Hacking YouTube With MP4

I accidentally discovered a potential vulnerability in YouTube during a late night debugging session on a MP4 muxer. This is a story how a simple bug in my own code made me rethink the security implications of a video transcoding pipeline.

Understanding Muxers

If you don’t know what a “muxer” is, that’s fine. I didn’t have a single clue either, up until I had to actually fix one.

Muxing is an abbreviation of multiplexing. Muxing is the process of encapsulating multiple encoded streams – audio, video, and subtitles (if any) – into a container format, such as AVI, Ogg, or Matroska. (Quoted from VideoLAN)

A muxer is just a term used to describe piece of software that performs multiplexing.

My muxer had a bug, a serious one. I had set it to record 10 seconds of video footage yet it outputted a sped up version of 8 seconds. The muxer being open source and written in Golang, made me think that this should be a relatively easy issue to fix. Just modify some timestamps, right?

Well, turns out there are quite a few types of timestamps in the MP4 format:

  • Decode Timestamps (DTS): when to decode the frames
  • Presentation Timestamps (PTS): when to present the frames on the screen
  • Composition Timestamps (CTS): when to compose a frame

Each of them serve a distinct purpose but my bug resided in the presentation timestamps, my video frames were not being displayed on time correctly.

Timestamps in the MP4 format are not your typical format (unix timestamps, …). Instead they are actually more of a duration difference between the start and the end of a video.

Let’s assume you want to display a frame at the fifth second mark, you would transform it as follows:

ts = 5 * timeScale

Where the timeScale is an arbitrary value that you can pick, essentially saying to the decoders that:

1 second = timeScale

Discovering The Bug

One of the bugs in my muxer was that I announced to use a timeScale of ‘12,000’ in my MP4 header but in reality it was using a timeScale of ‘10,000’ when calculating durations. This led to an interesting side effect, the decoder essentially thought that a presentation timestamp of 20,000 was 1.6 seconds instead of 2 seconds.

I was playing with the presentation timestamp values and suddenly produced this video of 4MB yet claimed to have 15 hours of footage.

Now, what would you do if you come across such a strange file? Well, I uploaded it to YouTube and to me suprise it didn’t get rejected for being longer than 12 hours. In fact, the thumbnail service was attempting to generate thumbnails for the video. A few days went by and it finally resulted in an error message

Processing abandoned Video is too long.

Assessing The Impact

I decided to do some tests and generated video files and see how they behave throughout the video pipeline. So I made a three hour video version which was 4MB as well, but after it had been processed by YouTube it had become a monster of 825MB.

This gave a clue as to what is happening behind the scenes, YouTube always transcodes videos to a variety of formats (4k, 1080p, 720p, etc..) But in the processes also ensured Constant Frame Rate (CFR), which is a fancy word for saying that every second of video footage contains exactly the same amount of frames. The alternative is Variable Frame Rate (VFR) which can be interesting if you’re optimizing for storage.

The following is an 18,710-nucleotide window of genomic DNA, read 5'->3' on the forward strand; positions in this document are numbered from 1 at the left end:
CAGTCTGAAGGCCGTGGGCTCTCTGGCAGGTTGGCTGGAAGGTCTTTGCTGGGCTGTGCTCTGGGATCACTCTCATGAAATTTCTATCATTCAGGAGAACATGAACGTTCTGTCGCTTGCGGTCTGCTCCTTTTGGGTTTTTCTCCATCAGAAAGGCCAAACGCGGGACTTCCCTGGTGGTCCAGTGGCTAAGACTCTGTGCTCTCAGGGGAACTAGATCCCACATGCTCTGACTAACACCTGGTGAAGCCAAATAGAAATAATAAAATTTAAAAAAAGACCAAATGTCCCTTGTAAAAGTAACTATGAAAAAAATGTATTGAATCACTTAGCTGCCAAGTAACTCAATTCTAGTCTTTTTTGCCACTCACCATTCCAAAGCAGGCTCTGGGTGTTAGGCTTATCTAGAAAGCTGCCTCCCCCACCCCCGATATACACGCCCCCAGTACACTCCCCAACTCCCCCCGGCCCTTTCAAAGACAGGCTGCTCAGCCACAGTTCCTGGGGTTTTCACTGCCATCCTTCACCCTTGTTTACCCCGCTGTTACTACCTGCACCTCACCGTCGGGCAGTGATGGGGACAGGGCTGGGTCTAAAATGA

Given that the video of 3 hours had been inflated by 20,600% due to this configuration, I had decided to ramp this up. I had settled on a video that had the length of 750 days, and by my calculations, it should have resulted in a video file of several terabytes.

Reporting To YouTube

As a result of this I decided to report it to YouTube as a potential security issue and not too long after that I received an email:


Thanks for reporting this bug. We have notified the team about this issue; they will review your report and decide whether they want to make a change or not.

As a part of our Vulnerability Reward Program, we decided that it does not meet the bar for a financial reward, but we would like to acknowledge your contribution to Google security in our Hall of Fame:


If you wish to be added to the Honorable Mentions page, please create a profile here: https://bughunter.withgoogle.com/new_profile

Your ranking is based on the number of valid reports.

Regards, Google Security Bot

To the best of my knowledge, the impact was rather low because their transcoders are setten up in such a way that they will eventually give up on file if it takes too many resources.They didn’t disclose what exactly was happening behind the scenes so I can only guess. I believe that it was the service responsible for generating thumbnails that has to decode the file would eventually give up on trying and that caused the video to remain stuck in the “in processing” phase.

Bonus: naive duration estimation is a sin

A MP4 file can lie about the duration in their header and contain a much longer video than it initially claimed.

For example, we can have the metadata box claim a duration of 15 minutes but have a video of 24 hours. The transcoding process will typically recalculate the final duration and doesn’t rely on the metadata.

It’s important that when you’re validating the duration of a video that you are deriving it from the real video frames rather than the metadata.

The metatadata is located at:

MOOV -> TRAK (video) -> MDIA -> MDHD


  • The size of a video file is not an proper indicator for how long it is
  • CFR transcoding can lead to DoS issues if you fail to validate the duration properly
  • Validate the duration of a video properly, don’t rely on the metadata